Dinant, Belgium

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The Citadel, Collegiate Church of Notre Dame, and statue of Charles de Gaulle

I visited Dinant with my parents back in 2014, but Koen had never been. We had a bit of sunshine, so I convinced Koen to take the trek down south. Dinant is most famously known as being the home of Adolphe Sax, who invented the saxophone, and the Battle of Dinant in 1914, where Lieutenant Charles de Gaulle was wounded. The landmarks are the Citadel of Dinant and the Collegiate Church of Notre Dame. Important to Koen and me is of course the regional cuisine – the couques de Dinant, Europe’s hardest cookie, the flamiche, a type of quiche, and Leffe beer which comes from the Leffe Abbey. A lot to see and take in!

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Ostend, Belgium

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Picture Perfect Ostend

Although still cold, the sun was shining – so why not take a trip to the Belgian coast? There are so many cities in Beligum I’d still like to visit and Ostend was at the top of my list.

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Stockholm: Operakällaren

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Operakällaren

We celebrated Valentine’s Day early at Operakällaren, a one star Michelin restaurant in Stockholm’s center. Operakällaren is the city’s oldest restaurant, dating back to 1787 when the restaurant was situated under Gustav III’s opera house. Operakällaren is still linked with the royal family – Stefano Catenacci, the Chef de Cuisines, is responsible for all catering to the Royal Castle. We loved our meal and enjoyed the whole experience – delicious food and a great wait staff! Koen and I were also surprised that Stefano Catenacci came to our table personally to press our duck and even let me try! He also mentioned I’m the first guest to ask!

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Stockholm: Riche

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Riche

I know in November I already posted photos of Riche, but I had to come back! I needed to have their toast skagen again!

To quote the Huffington Post, Toast Skagen is essentially a shrimp toast, but there is one mythical ingredient that sets it apart from any other shrimp toast. Kalix Vendace Roe. This Swedish version of Russian or Iranian caviar is orange, light in taste, subtle and not as pushy as its eastern cousins. It’s often served together with butter fried blinis or toast, some sour cream and very finely chopped red onions – as the star of the show. But in the Toast Skagen, it will have to settle with being the jewel in the crown. An orange colored precious gem, placed on top of this culinary treasure.

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Stockholms Matmarknad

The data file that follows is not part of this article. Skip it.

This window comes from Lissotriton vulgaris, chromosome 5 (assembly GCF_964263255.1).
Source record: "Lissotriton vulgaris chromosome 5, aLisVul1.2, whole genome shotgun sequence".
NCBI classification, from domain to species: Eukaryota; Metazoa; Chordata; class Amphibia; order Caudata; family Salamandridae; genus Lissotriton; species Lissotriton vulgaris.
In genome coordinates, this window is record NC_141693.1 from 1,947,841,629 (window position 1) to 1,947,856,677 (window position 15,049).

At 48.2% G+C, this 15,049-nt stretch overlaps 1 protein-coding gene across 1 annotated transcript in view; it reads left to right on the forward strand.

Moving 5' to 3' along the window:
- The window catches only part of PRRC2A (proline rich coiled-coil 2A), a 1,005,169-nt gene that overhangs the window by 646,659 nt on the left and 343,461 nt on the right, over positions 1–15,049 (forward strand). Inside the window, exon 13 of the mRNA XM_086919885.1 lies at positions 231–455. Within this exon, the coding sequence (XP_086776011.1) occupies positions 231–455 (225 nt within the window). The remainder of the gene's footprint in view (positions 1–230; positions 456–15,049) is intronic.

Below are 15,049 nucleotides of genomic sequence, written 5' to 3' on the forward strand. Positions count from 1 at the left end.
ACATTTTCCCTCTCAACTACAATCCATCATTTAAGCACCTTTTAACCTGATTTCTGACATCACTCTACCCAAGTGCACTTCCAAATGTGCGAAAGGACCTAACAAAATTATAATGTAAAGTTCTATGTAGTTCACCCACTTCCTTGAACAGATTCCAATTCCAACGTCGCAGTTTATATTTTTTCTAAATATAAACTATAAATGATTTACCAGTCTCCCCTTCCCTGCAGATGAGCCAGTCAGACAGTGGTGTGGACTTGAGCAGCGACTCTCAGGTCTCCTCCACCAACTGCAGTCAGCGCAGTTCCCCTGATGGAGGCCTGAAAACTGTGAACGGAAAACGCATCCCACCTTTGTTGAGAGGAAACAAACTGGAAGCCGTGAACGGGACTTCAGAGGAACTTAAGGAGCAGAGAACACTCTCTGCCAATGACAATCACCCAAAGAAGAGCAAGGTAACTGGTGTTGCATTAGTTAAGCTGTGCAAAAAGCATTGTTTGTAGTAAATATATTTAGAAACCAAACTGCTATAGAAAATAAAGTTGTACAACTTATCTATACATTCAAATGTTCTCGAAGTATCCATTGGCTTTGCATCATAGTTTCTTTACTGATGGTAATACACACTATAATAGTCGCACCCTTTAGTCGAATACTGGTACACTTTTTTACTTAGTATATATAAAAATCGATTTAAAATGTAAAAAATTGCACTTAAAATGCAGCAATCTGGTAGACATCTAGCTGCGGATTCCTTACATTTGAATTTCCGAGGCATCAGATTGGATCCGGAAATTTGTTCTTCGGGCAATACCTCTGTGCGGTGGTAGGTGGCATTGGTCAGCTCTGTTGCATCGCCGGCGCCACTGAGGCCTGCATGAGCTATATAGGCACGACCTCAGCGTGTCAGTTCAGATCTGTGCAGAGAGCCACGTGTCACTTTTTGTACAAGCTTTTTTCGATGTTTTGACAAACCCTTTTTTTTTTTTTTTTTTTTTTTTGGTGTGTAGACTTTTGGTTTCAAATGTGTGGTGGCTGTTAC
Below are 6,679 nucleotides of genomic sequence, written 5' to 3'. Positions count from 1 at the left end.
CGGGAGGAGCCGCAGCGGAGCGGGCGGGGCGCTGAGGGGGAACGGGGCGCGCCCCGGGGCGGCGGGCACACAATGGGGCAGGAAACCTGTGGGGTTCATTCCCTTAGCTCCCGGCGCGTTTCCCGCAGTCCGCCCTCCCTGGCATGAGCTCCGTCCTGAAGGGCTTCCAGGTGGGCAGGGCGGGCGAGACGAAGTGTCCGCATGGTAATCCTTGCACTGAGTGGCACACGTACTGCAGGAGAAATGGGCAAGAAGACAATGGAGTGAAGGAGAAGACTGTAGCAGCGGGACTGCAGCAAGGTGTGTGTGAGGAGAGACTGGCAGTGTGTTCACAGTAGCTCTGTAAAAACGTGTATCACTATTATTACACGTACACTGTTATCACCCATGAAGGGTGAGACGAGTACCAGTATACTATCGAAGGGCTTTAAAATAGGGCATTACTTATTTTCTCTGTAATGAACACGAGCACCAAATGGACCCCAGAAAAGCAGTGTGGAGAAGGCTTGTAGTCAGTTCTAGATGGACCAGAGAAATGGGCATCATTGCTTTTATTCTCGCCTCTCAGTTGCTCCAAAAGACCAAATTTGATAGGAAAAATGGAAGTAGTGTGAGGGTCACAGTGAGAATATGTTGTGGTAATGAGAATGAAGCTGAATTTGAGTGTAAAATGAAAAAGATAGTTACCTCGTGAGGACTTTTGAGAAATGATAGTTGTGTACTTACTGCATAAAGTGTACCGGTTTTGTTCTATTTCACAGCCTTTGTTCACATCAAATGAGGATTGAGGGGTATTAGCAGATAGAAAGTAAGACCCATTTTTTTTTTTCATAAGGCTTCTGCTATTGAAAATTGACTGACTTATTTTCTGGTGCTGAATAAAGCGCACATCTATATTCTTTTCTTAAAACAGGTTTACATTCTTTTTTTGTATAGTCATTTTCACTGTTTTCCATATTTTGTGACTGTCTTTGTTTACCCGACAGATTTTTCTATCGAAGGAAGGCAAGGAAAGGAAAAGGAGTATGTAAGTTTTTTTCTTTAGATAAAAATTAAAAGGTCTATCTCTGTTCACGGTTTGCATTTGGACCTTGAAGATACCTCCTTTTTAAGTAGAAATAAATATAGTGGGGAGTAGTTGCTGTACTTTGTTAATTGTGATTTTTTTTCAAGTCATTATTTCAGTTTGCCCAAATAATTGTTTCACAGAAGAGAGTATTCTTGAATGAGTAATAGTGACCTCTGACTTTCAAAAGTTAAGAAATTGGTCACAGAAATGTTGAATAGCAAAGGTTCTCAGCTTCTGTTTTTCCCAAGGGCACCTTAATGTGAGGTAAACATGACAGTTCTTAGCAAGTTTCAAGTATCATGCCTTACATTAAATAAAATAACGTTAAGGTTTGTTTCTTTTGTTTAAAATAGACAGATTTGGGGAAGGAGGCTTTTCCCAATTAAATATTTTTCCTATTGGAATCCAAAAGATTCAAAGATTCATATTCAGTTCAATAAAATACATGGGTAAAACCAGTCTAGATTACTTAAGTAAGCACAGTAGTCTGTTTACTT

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So many delicious salmon to choose from!

In general, Koen and I really love renting apartments if we’re on holiday. One of our favorite things to do, normally to relax toward the end, is to visit a local market to prepare dinner at our apartment. It gives us an opportunity to try local food and chill at the apartment for an easy evening. Markets are also a great opportunity to delve into the real food culture of a city. Koen is the best at discovering what we need to eat – asking what they miss most when out of the country, what does their family eat at Christmas and other big holidays. Like this we’re sure not to miss anything!

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Stockholm: Esperanto

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View on our walk to dinner

We were curious to try the restaurant Esperanto (now permanently closed) for dinner while in Stockholm. Esperanto is a one Michelin star restaurant that specializes in a fusion of Japanese and Swedish cuisine.

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Stockholm: Matbaren by Mathias Dahlgren

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Evening in Stockholm

In the winter, the days are short in Stockholm. I absolutely love it. The city lights up with a warm glow and you can’t help but feel cozy. After visiting the Vasa Museum, we headed to the Grand Hotel to eat at Matbaren by the chef Mathias Dahlgren. Matbaren was recommened by a Swedish colleague of mine. She told me it’s her favorite restaurant, so of course we had to try it!

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Stockholm: Fika

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Fika at Drop Coffee

I don’t think I can describe fika better than the official Swedish website:

“Swedes prefer not to translate the word fika. They don’t want it to lose significance and become a mere coffee break. It is one of the first words you will learn when visiting Sweden, right after tack (thank you) and hej (hello).

Fika is much more than having a coffee. It is a social phenomenon, a legitimate reason to set aside a moment for quality time. Fika can happen at any time, morning as well as evening. It can be savoured at home, at work or in a café. It can be with colleagues, family, friends, or someone you are trying to get to know. It is a tradition observed frequently, preferably several times a day.

Accompanying sweets are crucial. Cinnamon buns, cakes, cookies, even open-faced sandwiches pass as acceptable fika fare. It comes as no surprise that Swedes are among the top consumers of coffee and sweets in the world – or that Swedes appreciate the good things in life.”

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London Day 3

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The Lighterman

For our last day, we started for brunch at The Lighterman on Granary Square. If you read my blog often, you’ll recognize The Lighterman – I always try to come here for breakfast if I’m in London. Great location and delicious food!

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